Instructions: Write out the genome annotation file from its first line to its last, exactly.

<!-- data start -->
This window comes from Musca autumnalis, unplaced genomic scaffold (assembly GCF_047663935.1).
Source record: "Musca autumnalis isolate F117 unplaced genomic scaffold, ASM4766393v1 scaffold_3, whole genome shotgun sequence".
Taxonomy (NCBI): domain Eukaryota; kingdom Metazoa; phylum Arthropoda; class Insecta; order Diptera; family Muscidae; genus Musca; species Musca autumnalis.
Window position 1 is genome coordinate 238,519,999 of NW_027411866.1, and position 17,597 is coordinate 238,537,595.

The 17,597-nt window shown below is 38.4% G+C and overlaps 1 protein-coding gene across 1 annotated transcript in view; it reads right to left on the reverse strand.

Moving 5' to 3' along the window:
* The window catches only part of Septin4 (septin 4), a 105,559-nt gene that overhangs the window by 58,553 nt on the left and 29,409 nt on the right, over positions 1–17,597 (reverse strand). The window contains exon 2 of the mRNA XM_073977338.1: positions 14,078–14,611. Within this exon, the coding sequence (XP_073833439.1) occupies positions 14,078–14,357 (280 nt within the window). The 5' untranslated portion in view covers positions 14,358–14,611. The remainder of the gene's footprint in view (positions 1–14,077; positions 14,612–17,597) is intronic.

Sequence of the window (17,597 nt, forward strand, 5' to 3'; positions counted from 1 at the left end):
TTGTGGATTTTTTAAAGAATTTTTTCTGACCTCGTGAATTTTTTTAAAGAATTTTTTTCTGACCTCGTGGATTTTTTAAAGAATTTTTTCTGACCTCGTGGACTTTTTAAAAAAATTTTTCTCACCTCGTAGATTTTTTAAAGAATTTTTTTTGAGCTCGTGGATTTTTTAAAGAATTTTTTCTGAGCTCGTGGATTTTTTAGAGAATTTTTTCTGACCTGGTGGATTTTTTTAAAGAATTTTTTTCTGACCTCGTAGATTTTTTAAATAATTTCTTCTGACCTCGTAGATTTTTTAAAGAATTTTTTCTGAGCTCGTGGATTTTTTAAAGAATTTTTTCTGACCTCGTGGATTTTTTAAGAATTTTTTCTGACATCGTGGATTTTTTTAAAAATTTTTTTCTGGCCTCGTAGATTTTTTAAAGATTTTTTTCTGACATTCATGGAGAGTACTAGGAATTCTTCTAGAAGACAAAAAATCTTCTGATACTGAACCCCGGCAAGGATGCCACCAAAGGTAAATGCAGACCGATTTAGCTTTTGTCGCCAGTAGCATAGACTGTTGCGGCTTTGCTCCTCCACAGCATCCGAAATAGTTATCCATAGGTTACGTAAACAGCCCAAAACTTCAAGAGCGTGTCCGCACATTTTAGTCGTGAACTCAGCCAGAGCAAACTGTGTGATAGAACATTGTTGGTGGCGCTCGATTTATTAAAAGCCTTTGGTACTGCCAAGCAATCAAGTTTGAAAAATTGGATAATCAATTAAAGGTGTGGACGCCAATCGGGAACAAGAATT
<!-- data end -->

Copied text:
This window comes from Musca autumnalis, unplaced genomic scaffold (assembly GCF_047663935.1).
Source record: "Musca autumnalis isolate F117 unplaced genomic scaffold, ASM4766393v1 scaffold_3, whole genome shotgun sequence".
Taxonomy (NCBI): domain Eukaryota; kingdom Metazoa; phylum Arthropoda; class Insecta; order Diptera; family Muscidae; genus Musca; species Musca autumnalis.
Window position 1 is genome coordinate 238,519,999 of NW_027411866.1, and position 17,597 is coordinate 238,537,595.

The 17,597-nt window shown below is 38.4% G+C and overlaps 1 protein-coding gene across 1 annotated transcript in view; it reads right to left on the reverse strand.

Moving 5' to 3' along the window:
* The window catches only part of Septin4 (septin 4), a 105,559-nt gene that overhangs the window by 58,553 nt on the left and 29,409 nt on the right, over positions 1–17,597 (reverse strand). The window contains exon 2 of the mRNA XM_073977338.1: positions 14,078–14,611. Within this exon, the coding sequence (XP_073833439.1) occupies positions 14,078–14,357 (280 nt within the window). The 5' untranslated portion in view covers positions 14,358–14,611. The remainder of the gene's footprint in view (positions 1–14,077; positions 14,612–17,597) is intronic.

Sequence of the window (17,597 nt, forward strand, 5' to 3'; positions counted from 1 at the left end):
TTGTGGATTTTTTAAAGAATTTTTTCTGACCTCGTGAATTTTTTTAAAGAATTTTTTTCTGACCTCGTGGATTTTTTAAAGAATTTTTTCTGACCTCGTGGACTTTTTAAAAAAATTTTTCTCACCTCGTAGATTTTTTAAAGAATTTTTTTTGAGCTCGTGGATTTTTTAAAGAATTTTTTCTGAGCTCGTGGATTTTTTAGAGAATTTTTTCTGACCTGGTGGATTTTTTTAAAGAATTTTTTTCTGACCTCGTAGATTTTTTAAATAATTTCTTCTGACCTCGTAGATTTTTTAAAGAATTTTTTCTGAGCTCGTGGATTTTTTAAAGAATTTTTTCTGACCTCGTGGATTTTTTAAGAATTTTTTCTGACATCGTGGATTTTTTTAAAAATTTTTTTCTGGCCTCGTAGATTTTTTAAAGATTTTTTTCTGACATTCATGGAGAGTACTAGGAATTCTTCTAGAAGACAAAAAATCTTCTGATACTGAACCCCGGCAAGGATGCCACCAAAGGTAAATGCAGACCGATTTAGCTTTTGTCGCCAGTAGCATAGACTGTTGCGGCTTTGCTCCTCCACAGCATCCGAAATAGTTATCCATAGGTTACGTAAACAGCCCAAAACTTCAAGAGCGTGTCCGCACATTTTAGTCGTGAACTCAGCCAGAGCAAACTGTGTGATAGAACATTGTTGGTGGCGCTCGATTTATTAAAAGCCTTTGGTACTGCCAAGCAATCAAGTTTGAAAAATTGGATAATCAATTAAAGGTGTGGACGCCAATCGGGAACAAGAATT